New Public Protector Busisiwe Mkhwebane says she will be doing her best, without fear or favour.

Johannesburg - The Public Protector’s office would be accessible to the most remote parts of South Africa, new Public Protector Advocate Busisiwe Mkhwebane said on Thursday while outlining her priorities.

“I will concentrate more on people at grass roots level, making sure that they have access to the offices on their own,” she said in an interview on 702.

“My predecessor (Thuli Madonsela) is finalising the state capture case. She will be finalising the preliminary report.

“I will prioritise old cases, because I don’t want a situation where the same institution that is investigating is delaying the finalisation of those cases.”

Mkhwebane spoke shortly after President Jacob Zuma appointed her to the position. She is due to take office on October 15.

Her nomination by an ad hoc parliamentary committee was endorsed by the National Assembly a month ago.

Mkhwebane has the support of most of the opposition parties, with the notable exception of the DA. She said the DA’s concerns that she was too close to the government did not faze her.

Mkhwebane has worked extensively in various government posts. Her most recent position was director of the Country Information and Co-operation Management Unit for the Department of Home Affairs.

“It does not put pressure on me. My predecessor worked for the Department of Justice and moved to the South African Law Commission.

“I have a lot of experience in the government, which is an advantage to the office because I know how the government operates. I am not threatened or concerned about that.”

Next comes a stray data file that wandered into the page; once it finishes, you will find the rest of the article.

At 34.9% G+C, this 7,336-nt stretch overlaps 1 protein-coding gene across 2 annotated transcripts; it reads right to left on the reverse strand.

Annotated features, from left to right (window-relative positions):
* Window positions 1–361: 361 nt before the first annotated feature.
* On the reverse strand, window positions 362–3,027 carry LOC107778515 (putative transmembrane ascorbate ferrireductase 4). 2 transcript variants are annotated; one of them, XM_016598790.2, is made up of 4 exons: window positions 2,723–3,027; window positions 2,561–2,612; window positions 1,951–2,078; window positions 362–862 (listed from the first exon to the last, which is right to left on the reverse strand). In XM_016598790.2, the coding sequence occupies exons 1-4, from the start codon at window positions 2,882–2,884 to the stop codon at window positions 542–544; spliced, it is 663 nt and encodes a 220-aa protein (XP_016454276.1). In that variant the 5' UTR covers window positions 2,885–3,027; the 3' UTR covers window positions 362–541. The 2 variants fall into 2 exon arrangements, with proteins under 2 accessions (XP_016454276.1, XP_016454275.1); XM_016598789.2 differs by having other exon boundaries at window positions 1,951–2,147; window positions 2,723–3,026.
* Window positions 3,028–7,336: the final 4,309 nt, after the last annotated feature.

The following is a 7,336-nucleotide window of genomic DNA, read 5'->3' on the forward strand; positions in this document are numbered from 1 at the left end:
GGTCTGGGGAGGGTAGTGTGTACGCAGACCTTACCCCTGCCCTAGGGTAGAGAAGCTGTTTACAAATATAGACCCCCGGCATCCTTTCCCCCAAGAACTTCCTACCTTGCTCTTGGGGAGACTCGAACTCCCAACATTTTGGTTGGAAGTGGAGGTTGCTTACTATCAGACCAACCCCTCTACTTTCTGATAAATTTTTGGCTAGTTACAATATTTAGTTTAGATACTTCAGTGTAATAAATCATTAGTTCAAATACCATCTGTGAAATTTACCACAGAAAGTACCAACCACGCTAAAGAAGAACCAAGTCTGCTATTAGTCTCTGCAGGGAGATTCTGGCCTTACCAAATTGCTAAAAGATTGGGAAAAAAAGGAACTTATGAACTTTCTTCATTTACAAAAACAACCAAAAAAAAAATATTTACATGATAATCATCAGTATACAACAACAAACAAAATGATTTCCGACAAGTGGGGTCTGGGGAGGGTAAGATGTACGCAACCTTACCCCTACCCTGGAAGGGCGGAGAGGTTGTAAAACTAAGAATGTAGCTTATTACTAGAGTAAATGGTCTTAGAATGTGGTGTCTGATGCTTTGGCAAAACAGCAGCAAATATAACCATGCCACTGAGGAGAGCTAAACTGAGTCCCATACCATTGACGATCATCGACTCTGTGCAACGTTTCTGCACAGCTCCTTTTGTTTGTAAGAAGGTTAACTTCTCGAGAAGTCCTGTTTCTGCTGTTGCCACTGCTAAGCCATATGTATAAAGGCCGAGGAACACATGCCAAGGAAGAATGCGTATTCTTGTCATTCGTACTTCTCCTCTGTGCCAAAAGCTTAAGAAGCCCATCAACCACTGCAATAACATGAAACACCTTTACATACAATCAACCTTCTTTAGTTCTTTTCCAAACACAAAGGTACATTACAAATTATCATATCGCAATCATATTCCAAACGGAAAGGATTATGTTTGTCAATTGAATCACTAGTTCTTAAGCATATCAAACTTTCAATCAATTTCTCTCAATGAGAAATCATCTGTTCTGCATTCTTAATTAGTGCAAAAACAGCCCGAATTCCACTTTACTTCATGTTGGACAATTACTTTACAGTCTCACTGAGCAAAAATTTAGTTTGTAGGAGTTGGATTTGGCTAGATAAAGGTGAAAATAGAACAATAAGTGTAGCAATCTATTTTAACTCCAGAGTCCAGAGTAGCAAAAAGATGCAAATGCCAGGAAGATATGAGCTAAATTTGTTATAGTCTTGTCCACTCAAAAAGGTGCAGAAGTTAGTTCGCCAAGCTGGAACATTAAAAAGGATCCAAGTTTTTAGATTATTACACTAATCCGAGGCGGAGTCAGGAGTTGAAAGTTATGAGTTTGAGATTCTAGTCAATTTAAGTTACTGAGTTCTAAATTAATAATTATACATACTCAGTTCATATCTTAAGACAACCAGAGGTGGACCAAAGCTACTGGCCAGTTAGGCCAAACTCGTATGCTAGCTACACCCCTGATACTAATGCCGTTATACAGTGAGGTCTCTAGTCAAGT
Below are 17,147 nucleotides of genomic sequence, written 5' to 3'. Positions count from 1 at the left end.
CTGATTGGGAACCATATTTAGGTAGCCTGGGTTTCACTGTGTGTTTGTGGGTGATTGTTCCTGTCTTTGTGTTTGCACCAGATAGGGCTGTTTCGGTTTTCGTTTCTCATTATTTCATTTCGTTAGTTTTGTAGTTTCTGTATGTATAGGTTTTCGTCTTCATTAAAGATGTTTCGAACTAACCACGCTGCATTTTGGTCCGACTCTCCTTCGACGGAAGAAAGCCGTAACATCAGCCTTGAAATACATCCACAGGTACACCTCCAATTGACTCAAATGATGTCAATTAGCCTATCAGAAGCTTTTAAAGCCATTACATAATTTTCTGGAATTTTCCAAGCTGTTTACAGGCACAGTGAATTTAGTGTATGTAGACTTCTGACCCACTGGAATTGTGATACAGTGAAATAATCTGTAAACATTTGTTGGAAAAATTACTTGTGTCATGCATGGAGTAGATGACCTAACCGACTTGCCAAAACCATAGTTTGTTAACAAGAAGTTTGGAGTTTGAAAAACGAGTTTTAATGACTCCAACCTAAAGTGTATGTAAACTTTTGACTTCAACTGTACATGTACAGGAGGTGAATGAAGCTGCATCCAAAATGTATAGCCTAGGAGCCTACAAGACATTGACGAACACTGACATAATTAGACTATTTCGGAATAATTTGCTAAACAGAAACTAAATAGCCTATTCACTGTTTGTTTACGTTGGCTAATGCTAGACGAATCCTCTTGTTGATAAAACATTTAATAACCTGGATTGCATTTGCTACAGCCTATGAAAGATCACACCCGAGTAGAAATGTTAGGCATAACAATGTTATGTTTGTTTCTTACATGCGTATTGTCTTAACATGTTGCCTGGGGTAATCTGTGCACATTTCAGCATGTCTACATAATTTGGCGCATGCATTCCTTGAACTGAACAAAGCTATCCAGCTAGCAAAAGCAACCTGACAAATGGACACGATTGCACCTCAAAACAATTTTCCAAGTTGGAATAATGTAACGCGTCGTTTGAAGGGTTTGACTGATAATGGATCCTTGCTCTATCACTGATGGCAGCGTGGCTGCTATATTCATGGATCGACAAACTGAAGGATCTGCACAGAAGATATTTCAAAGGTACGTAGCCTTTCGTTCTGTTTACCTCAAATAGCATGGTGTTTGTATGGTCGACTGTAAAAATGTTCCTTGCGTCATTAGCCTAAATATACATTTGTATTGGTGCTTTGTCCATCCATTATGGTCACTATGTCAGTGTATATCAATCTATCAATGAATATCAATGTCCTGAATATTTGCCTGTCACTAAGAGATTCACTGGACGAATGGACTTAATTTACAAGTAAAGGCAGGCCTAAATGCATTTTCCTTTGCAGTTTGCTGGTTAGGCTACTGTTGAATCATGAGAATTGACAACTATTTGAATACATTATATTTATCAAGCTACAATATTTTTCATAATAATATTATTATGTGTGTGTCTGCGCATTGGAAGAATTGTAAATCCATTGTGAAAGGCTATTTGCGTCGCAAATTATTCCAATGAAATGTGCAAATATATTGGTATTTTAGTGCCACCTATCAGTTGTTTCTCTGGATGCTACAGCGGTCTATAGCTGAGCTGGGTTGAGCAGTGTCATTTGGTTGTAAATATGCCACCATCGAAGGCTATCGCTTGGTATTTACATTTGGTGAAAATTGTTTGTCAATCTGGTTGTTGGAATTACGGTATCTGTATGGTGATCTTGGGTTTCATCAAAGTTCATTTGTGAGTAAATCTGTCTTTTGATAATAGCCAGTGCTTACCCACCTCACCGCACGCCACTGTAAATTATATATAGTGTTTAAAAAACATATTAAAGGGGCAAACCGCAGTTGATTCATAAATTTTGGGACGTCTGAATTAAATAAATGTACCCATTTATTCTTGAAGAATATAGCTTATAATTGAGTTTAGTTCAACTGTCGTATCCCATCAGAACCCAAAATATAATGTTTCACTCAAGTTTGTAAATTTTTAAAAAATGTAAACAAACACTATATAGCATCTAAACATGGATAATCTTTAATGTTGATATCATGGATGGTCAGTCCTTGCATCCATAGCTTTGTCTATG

She reiterated that her independence or that of the office was not under threat.

“I will be doing my best, without fear nor favour. I will be subject only to the constitution and the rule of law and nothing else. I am not entering the office to serve anybody’s agenda. I am apolitical; I don’t belong to any political party.”

The DA has said that Mkhwebane’s stint as an immigration officer in China for the Department of Home Affairs suggested she was a spy and that's made her unsuitable to head a chapter 9 institution that needed to be independent.

Mkhwebane, an advocate with 20 years' experience in law, dismissed the party’s allegation that she was on the payroll of the State Security Agency.

ANC chief whip Jackson Mthembu paid tribute to Madonsela, whose relationship with the ruling party was often fractious when she delivered adverse findings against key figures, including Zuma.

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The Star